Officer Nate Nickelson, pictured above, has been program coordinator for the HPD’s Crime Stopper program for 12 years.
The homicide investigation has nearly disappeared into the cold-case files. But a Crime Stoppers TV segment yields something tiny, a description of a vehicle that had been in the area. Suddenly, investigators have a door cracked open …
A dispute erupts in gunfire. A car with one of the principals speeds down a busy street toward the hospital, sideswiping five other cars. Barely has the 9-1-1 call come in, Crime Stoppers is contacted with a license number and description …
A man sees himself on the Crime Stoppers’ segment on a Monday night. By Thursday morning, he is at the Huntsville Police Department, asking for Officer Nate Nickelson. Says the man, offering a surrender, “Nick, take me off TV” …
The Huntsville Police Department boasts one of the country’s most decorated and successful Crime Stoppers programs, and that’s partly because of Huntsville as a city.
“Since 1984, our two most successful programs have been Crime Stoppers and Community Watch,” says HPD Chief Mark McMurray, “because it bonds us and the community together for the same purpose, improved quality of life. Looking for people who are victimizing others is a group effort.”
Crime Stoppers gets criminals out of neighborhoods and off the streets with a stunningly impressive success race – a thousand or more arrests per year — and with national recognition.
Last fall, Nickelson was named Crime Stoppers USA National Coordinator of the Year and the HPD program, in conjunction with media partner WAFF-TV Channel 48, won the Best Public Service Announcement Award.
“It’s making a difference in the community each and every day,” says Jonathan Kirby, past president of the Crime Stoppers board. “Nick has taken the program that was good already and turned it into a great program.”
According to Nickelson, there is a 91 percent success rate in apprehending criminals who have appeared on the Wednesday night Crime Stoppers segment. There is a 97 percent success rate in apprehending those who are on the five-person Monday night “Valley’s Wanted” list.
Each time that happens, “It’s a high-five moment,” says Mark Thornhill, who hosts the Crime Stoppers segments on WAFF.
There’s no denying that the potential for some reward money encourages people to offer tips and information. However, that’s proven to be a great return on the investment.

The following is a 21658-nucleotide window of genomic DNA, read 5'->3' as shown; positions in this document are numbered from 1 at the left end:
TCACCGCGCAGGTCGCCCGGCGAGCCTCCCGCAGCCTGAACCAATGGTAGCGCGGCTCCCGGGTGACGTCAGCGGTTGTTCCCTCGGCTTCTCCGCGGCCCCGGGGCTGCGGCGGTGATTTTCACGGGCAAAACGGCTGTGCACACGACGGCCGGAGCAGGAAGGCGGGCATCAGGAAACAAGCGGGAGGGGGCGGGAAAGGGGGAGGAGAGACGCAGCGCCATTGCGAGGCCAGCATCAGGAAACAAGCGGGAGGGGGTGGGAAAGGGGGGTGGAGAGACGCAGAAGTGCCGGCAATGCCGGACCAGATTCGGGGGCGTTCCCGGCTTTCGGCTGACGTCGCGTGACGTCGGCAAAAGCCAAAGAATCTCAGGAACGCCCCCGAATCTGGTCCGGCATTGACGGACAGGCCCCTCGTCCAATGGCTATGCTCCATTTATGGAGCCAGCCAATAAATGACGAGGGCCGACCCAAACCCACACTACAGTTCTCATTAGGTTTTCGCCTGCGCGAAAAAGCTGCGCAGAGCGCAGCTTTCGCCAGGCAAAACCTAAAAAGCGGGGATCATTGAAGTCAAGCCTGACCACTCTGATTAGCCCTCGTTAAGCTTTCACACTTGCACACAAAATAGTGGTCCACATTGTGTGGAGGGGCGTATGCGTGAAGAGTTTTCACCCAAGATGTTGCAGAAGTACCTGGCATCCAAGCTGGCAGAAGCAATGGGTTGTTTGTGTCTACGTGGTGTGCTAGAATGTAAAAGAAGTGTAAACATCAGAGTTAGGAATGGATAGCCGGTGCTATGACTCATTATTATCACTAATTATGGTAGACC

Nickelson says that some $30,000 was doled out in 2016 to those who offered tips that led to the arrest and conviction of criminals. In making those arrests, nearly a $500,000 in stolen merchandise and drugs was recovered.
The reward money does not come from taxpayers’ pockets. An annual auction – it’s May 13 this year – and other fundraisers provide the money.
Citizens who may recognize someone from the televised segments and want to offer a tip can telephone 256-53-CRIME, submit a website report, or use the new P3Tips app downloadable on either Android or iPhone platforms.
Huntsville Police have worked with WAFF for some 16 years, with Thornhill leading the effort. He’s been so connected to Crime Stoppers, criminals have actually shown up at the station to surrender to him.
“I couldn’t ask for a better media partner than Channel 48, and Mark has become the face of it. It’s become an ownership thing with him,” Nickelson says.
Such is the awareness of the Crime Stoppers program, Nickelson estimates that between 20 and 30 percent of criminals apprehended come from tips offered well before the stories are broadcast or posted.
Nickelson is a 51-year-old from New Hope who spent 10 years in the U.S. Marines before joining HPD. He and wife Susan are parents of two (Nathan Jr. and Heather) and grandparents of quadruplet girls born to Heather three years ago.
He initially was a uniformed patrol officer for HPD, then worked as a court officer and in narcotics before joining Mickey Brantley with the Crime Stoppers effort, and stepping in as coordinator of the program 12 years ago.
“As I got involved and met Nick and saw his personality and the enthusiasm he shows if you have any sense of community he draws you in,” says current board president Tim Brumlow.
Crime Stoppers is a non-profit organization run by a board of directors and Nickelson works with 13 other local agencies in capacity with HPD. He is a rarity. Nationwide, only eight percent of the program coordinators are active-duty police officers; in most cases, they are civilian workers.
“That makes a huge difference,” Nickelson says. “If I get a call, I can roll immediately and get to the scene with other officers.”
Crime Stoppers has some 1,400 member groups across the U.S. The Huntsville Police Department program began 33 years ago this month, with the initial program being launched in Albuquerque, N.M., in 1976.
The national organization meets annually, and when Nickelson isn’t collecting awards, he’s drawing crowds.
“They’ll corner him and ask him what we’re doing in Huntsville,” Thornhill says. “’What’s the secret?’
“All I know is this whole organization, from Nick all the way through, runs like a machine.”